Little Stuff that Matters: Assets, Ethics, and Occasional Use

Let’s face it, ethical perfection is virtually impossible to achieve. Who hasn’t driven over the speed limit, cut the tag off a mattress, or found themselves on the wrong side of the law in some minor way? Who hasn’t checked his or her personal email at work, shopped online, made personal phone calls, or used the color copier for garage sale flyer. Even the most ethical person faces these dilemmas because life is full of these little decisions. Sure, there are clear rules about appropriate use of company resources but you may sometimes feel uncertain about where you stand ethically

Fortunately, in most workplaces there’s a principle called “occasional use” that keeps the majority of workers from losing their jobs simply for checking their online auction during their break or dropping kids off at school with the company car in an emergency. Occasional use means just that; you can use company resources for personal use as long as the use is truly occasional. Unfortunately, as companies grant occasional use to promote peace, harmony, and convenience at work, employees always seem to find ways to push the boundaries.

Before you use the company printer to make party invitations or fax personal documents to your realtor, you need to have a crystal-clear understanding of what your company’s policy is regarding occasional use. It is your responsibility to know this information without being told. Policies can vary widely depending on whether your company is a public entity, large corporation, private company, or family business. In fact, in some cases there may be no allowance at all for any occasional use. You duty is to be informed and not assume anything without fully understanding your company’s policy.

If your employer does allow occasional use, you need to exercise good judgment and responsibility so that you can’t be accused of abusing the privilege. Herein lies the key principle: using good judgment. This is where most of us get into trouble. Countless employees have ended up unemployed for surfing the web or using company tools “occasionally,” while others have gotten off without a hitch. Although both kinds of employees did the same thing, the unemployed one showed bad judgment regarding the circumstance, context, or who was present. Good judgment considers all these things as well as subtle things such as mood, environment, and atmosphere.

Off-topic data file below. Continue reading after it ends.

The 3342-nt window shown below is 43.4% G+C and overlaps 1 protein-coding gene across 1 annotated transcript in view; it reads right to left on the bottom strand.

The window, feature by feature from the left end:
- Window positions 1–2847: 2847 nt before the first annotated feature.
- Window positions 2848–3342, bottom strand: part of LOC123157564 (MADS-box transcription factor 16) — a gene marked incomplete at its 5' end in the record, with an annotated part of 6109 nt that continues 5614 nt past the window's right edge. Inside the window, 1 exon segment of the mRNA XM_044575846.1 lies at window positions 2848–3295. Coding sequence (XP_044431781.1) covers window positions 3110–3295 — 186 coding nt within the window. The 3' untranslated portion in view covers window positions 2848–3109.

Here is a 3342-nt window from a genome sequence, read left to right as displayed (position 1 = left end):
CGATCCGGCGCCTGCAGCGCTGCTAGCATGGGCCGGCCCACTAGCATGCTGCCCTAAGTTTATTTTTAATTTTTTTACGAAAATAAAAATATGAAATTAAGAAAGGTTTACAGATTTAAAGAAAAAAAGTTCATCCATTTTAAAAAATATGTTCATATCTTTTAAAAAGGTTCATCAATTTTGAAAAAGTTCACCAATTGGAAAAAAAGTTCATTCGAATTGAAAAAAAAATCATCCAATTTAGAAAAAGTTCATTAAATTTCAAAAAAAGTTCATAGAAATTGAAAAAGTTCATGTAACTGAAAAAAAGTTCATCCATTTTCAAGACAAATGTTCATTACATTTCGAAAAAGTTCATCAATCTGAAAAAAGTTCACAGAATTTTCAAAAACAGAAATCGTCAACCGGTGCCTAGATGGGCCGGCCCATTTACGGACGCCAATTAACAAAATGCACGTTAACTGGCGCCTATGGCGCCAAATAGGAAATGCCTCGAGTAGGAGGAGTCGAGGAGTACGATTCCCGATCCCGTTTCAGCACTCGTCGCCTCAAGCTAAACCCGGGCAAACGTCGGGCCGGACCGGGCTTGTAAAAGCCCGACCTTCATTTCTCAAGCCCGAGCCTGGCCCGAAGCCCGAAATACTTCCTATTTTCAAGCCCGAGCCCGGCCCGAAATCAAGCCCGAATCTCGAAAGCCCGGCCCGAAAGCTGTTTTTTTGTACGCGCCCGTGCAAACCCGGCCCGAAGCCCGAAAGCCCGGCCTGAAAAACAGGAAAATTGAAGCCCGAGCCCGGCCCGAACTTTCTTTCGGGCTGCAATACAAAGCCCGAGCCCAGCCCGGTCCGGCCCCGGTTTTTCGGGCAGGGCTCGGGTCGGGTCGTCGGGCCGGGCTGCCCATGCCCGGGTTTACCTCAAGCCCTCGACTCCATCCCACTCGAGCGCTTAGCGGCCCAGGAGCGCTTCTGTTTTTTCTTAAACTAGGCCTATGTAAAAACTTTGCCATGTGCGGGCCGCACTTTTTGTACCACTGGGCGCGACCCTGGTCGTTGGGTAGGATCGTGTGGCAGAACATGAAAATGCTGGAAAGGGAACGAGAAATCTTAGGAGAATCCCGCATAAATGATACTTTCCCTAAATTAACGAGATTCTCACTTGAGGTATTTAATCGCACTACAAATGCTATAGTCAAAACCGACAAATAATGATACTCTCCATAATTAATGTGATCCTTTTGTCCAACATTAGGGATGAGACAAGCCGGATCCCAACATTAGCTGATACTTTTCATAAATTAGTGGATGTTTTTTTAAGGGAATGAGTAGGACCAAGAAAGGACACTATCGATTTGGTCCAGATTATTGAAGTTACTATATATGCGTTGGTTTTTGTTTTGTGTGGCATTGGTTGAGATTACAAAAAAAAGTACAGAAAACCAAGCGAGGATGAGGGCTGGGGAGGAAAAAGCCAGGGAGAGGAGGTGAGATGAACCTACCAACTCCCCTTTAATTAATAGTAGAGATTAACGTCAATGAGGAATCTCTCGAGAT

Since every situation is different, you must take the most conservative, careful approach possible. It’s always better to take the time to ask, think, and adhere to a “minimal use” policy rather than push the ethical envelope. Remember, if your occasional use looks bad (in any way) to you, then it looks ten-times worse to others.

Let’s look at some simple guidelines:

1. Your occasional use should be truly incidental and reasonable in duration. Incidental means that your use is by chance, irregular, or unintentional. As a rule, if you have to spend more that 5 minutes doing something personal on the job then you should wait until your break.

2. Your occasional use should not adversely affect your job performance or be a distraction to others in any way. Your employer pays you for your time and expects that you give your full attention to your duties. If your activity gets attention from others or distracts you, then you’ve crossed the line.

3. Your occasional use must not support a personal business or aid a competitor in any way. This is a hard line that shouldn’t be crossed no matter how minor the use. Absolutely no time or resources for second jobs, side-businesses, or outside consulting should be done at any time at work.

4. Occasional use should never involve illegal activity or could be considered offensive (such as viewing or creating sexually explicit, hateful, violent, or threatening material) as it can cause embarrassment for the company and legal difficulties.

Pushing occasional use too far is considered theft. All the “stuff” your company provides for you to do your job has a specific purpose and boundaries for use. Allowing occasional use should be considered a privilege and not a right. With that privilege, you have the responsibility to behave wisely and use the best judgment possible.

By allowing occasional use, your company acknowledges that you’re a human being with personal needs. It’s a normal, healthy accommodation that makes for a more pleasant work environment and stronger employee/employer relationships. As long as you don’t forget the meaning of “occasional” then you’re pretty safe at work. Just don’t expect the meaning of “occasional” to prevent you from getting that speeding ticket.